Just like the rest of the world, Google says they have been transfixed by the images and news coming out of the northeastern part ofÂ JapanÂ over the past six days.
Googlers in Japan and elsewhere around the world have been working around the clock to try and help improve the flow of information. Here are some of the recent developments weâ€™ve been working on:
OurÂ Crisis Response pageâ€”now in Japanese, English, Chinese andÂ Koreanâ€”organizes all ofÂ Googleâ€™s efforts, with links to valuable resources such as emergency hotlines, Person Finder, blackout schedules, maps and links to relief organizations receiving donations.Â Ninety-three percentof mobile users in Japan donâ€™t have top-of-the-line smartphones, so weâ€™ve recentlyÂ optimized this Crisis Response page to make it more readable for a wider range of devices.
You can also access that version by scanning this QR code with your smartphone:
Within the first two hours of the earthquake, Google launchedÂ Person Finder so people can enter the names of those theyâ€™re looking for or have found. You can now also search byÂ entering mobile phone numbers to see if they match any listings. And as with the Crisis Response page, Person Finder has also beenÂ optimized for those without smartphones. There are currently more than 250,000 records in the database (including names shared with us by NHK, the national broadcaster in Japan) and weâ€™ve heardÂ several reports of people who have found their loved ones safe.
To help the many people in shelters get word of their whereabouts to loved ones, weâ€™re also asking people in shelters to take photos of the handwritten lists of names of current residents andÂ email them to us. Those photos are automatically uploaded to a publicÂ Picasa Web Album. We use scanning technology to help us manually add these names to Person Finder; but itâ€™s a big job that canâ€™t be done automatically by computers alone, soÂ we welcome volunteers with Japanese language skills who want to help out.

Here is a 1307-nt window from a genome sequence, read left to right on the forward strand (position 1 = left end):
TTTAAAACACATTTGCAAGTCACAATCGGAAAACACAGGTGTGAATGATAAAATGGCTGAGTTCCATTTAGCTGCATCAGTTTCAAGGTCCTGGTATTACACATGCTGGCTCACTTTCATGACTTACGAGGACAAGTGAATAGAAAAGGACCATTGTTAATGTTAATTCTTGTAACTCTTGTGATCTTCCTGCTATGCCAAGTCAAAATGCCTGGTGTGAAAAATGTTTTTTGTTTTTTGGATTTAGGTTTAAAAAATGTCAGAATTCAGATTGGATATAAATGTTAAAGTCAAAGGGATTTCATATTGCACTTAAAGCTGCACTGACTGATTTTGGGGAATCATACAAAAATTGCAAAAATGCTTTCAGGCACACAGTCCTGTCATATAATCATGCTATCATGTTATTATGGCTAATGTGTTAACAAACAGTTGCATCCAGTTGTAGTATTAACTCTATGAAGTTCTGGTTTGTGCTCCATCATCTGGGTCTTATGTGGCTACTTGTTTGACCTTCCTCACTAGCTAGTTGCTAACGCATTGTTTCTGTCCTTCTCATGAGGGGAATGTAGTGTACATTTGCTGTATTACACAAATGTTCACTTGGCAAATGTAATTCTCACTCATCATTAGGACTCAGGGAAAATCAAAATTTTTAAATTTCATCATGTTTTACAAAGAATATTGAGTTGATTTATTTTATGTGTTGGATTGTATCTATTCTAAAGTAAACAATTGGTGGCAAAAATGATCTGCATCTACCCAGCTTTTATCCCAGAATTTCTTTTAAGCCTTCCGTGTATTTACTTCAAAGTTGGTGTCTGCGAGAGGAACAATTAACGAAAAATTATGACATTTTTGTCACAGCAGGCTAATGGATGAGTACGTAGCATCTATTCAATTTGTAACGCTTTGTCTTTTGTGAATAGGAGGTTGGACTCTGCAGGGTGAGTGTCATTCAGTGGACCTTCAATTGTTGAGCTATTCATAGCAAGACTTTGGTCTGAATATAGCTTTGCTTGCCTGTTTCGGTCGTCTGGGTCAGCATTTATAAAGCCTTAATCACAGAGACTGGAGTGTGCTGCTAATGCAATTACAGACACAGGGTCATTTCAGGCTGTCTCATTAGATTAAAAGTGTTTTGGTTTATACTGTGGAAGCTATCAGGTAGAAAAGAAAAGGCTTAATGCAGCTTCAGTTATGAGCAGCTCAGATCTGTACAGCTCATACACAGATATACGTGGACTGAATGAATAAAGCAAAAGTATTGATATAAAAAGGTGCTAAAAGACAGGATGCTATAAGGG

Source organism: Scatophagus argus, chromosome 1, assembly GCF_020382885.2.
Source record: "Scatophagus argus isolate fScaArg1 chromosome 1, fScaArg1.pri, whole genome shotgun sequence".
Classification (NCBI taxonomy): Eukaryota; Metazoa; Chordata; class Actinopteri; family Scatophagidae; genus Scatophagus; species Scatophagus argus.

Weâ€™re also working with our satellite partnersÂ GeoEyeÂ andÂ DigitalGlobeÂ to provide frequent updates to our imagery of the hardest-hit areas toÂ first respondersÂ as well as the general public. You can view this imagery in thisÂ Google Earth KML, browse itÂ online through Google Maps or look through ourÂ Picasa album of before-and-after images of such places asÂ Minamisanriku andÂ Kesennuma.
You can follow developments on the ground by looking at several maps that track changing developments. Weâ€™veÂ mapped rolling blackoutsfor areas that are affected byÂ power outages. With data given to us by Honda, you can now see which roads have been recently passable onÂ this map or this user-madeÂ Google Earth mashup with new satellite imagery. Weâ€™re also constantly updating a master map (inÂ Japanese andEnglish) with other data such as epicenter locations and evacuation shelters. And with information from the newspaper Mainichi, weâ€™ve published aÂ partial list of shelters.
UseÂ Google Translate for Japanese and 56 other languages. You can paste in any text, or enter the address of any web page for automatic translation. We also just released an early experimental version ofÂ Google Translate for Android to help non-Japanese speakers in affected areas.
Visit ourÂ Crisis Response resource page to find opportunities to donate. When you donate to Japan relief efforts throughÂ Google Checkout, we absorb processing feesâ€”so 100% of your money goes to the organizations. Google has also donated $250,000 to help the people of Japan recover.
Credit: Nobu Makida, Product Manager, on behalf of the Google Japan and international Crisis Response teams.
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